He patrols the streets of The City Beautiful after dark — his face hidden by a mask, a helmet atop his head and silver cape flowing behind him.
ORLANDO, Fla. — He patrols the streets of The City Beautiful after dark — his face hidden by a mask, a helmet atop his head and silver cape flowing behind him.
He's not an early Halloween reveler or a Comic Con straggler. He is Master Legend, Orlando's very own real life superhero.
"Most people like me," Master Legend said. "They see me as someone who is trying to do something good for the people."
The 45-year-old Orlando resident, who asked that his real name not to be published in order to protect his "secret" identity, has been featured on the cover of Rolling Stone magazine, in international publications and most recently in an HBO documentary.
Master Legend's fame has grown exponentially in the last several weeks, since HBO's "Superheroes," a documentary that features Master Legend and others like him, began airing earlier this summer. His Facebook page boasts more than 2,700 friends from all over the globe.
During the day he works as a self-employed handyman, helping several elderly couples around their homes and yards.
But at night, he transforms into Master Legend. And when he patrols downtown Orlando, people of all ages stop and ask for pictures, seemingly revering him as a novelty.
It's the homeless and less fortunate who look to him with appreciation and hope. Because those are the folks he aims to help, he said.
"I know what it's like because I've been there ... . I know what it's like to be on the streets," he said.
He suffered through a tumultuous childhood in Louisiana, he says, where he was raised by a father who was in the KKK and wanted his son to join him. For a brief time he lived with his grandmother and she "taught me good Christian values," Master Legend said.
In second grade, he donned his first superhero mask, made from an old T-shirt and shoe-strings, and called himself Captain Midnight. He confronted the schoolyard bully who was known for beating up kids and pouring milk on their heads.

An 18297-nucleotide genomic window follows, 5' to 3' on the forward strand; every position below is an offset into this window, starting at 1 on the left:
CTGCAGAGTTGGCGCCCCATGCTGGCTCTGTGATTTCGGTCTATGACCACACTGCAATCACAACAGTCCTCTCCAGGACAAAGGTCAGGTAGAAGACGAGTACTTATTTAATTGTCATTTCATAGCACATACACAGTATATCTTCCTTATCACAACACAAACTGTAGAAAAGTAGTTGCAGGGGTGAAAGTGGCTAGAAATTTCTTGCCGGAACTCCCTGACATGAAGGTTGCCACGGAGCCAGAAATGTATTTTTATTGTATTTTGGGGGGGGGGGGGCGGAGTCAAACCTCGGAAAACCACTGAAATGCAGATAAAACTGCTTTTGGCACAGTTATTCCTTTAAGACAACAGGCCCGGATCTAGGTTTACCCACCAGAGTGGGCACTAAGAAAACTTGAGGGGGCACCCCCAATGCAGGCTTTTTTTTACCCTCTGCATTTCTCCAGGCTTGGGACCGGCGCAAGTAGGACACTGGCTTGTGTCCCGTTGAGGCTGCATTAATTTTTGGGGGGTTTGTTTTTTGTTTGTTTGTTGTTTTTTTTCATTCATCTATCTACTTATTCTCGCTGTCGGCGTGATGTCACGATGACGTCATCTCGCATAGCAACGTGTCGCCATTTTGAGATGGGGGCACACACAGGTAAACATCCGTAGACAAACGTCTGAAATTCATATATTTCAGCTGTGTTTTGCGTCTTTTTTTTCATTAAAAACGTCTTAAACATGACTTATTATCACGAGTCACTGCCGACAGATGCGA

"I put the mask on, came around the corner and punched him in the stomach," Master Legend recalled. "They thought, 'Who was that guy? It was some superhero!' "
When he was 15, his father committed suicide and his mother disowned him. He had nowhere to go and lived on the streets. That's part of what fuels his "missions," he said.
"I was kicked out on the streets at 15," he said. "That's how come I sympathize with people."
On a recent Friday night, the Orlando Sentinel tagged along as Master Legend and three members of the Justice Crusaders — Symbiote, Purple Lotus and Se7ven — patrolled downtown and handed out food and water to the homeless.
It took only 30 seconds for someone to recognize him and ask for a picture.
"I saw you in a movie! You're awesome! I want a picture!" said 36-year-old Sarju Patel, who sat with friends outside of a bar on Central Avenue. "I love this guy! Dude! He's a superhero!"
On Orange Avenue, a grown man jumped up and down and flapped his hands like a child.
"That's Master Legend! That's Master Legend!" he exclaimed as the caped man swept past him.
But there is more to Master Legend and the Justice Crusaders than posing for pictures.
They collect and hand out donations to the homeless. In winter months, they deliver jackets and blankets. During summer months, it's water and bug spray. They have handed out as many as 200 sandwiches to the homeless in one day and have completed "Sock Missions" during which fresh socks are handed out.
Around 11:30 p.m. on that recent Friday night, the Justice Crusaders made their way to the corner of Pine Street and Rosalind Avenue where more than a dozen homeless slept on the north side of the Downtown Baptist Church.
One woman, 18-year-old Milagros Rios, talked with Master Legend about her plight.
She had moved from New York with her boyfriend, but ended up alone and on the streets. She later accepted free food and water from the masked superheroes' Justice Van.
"You're doing good things," Rios told him.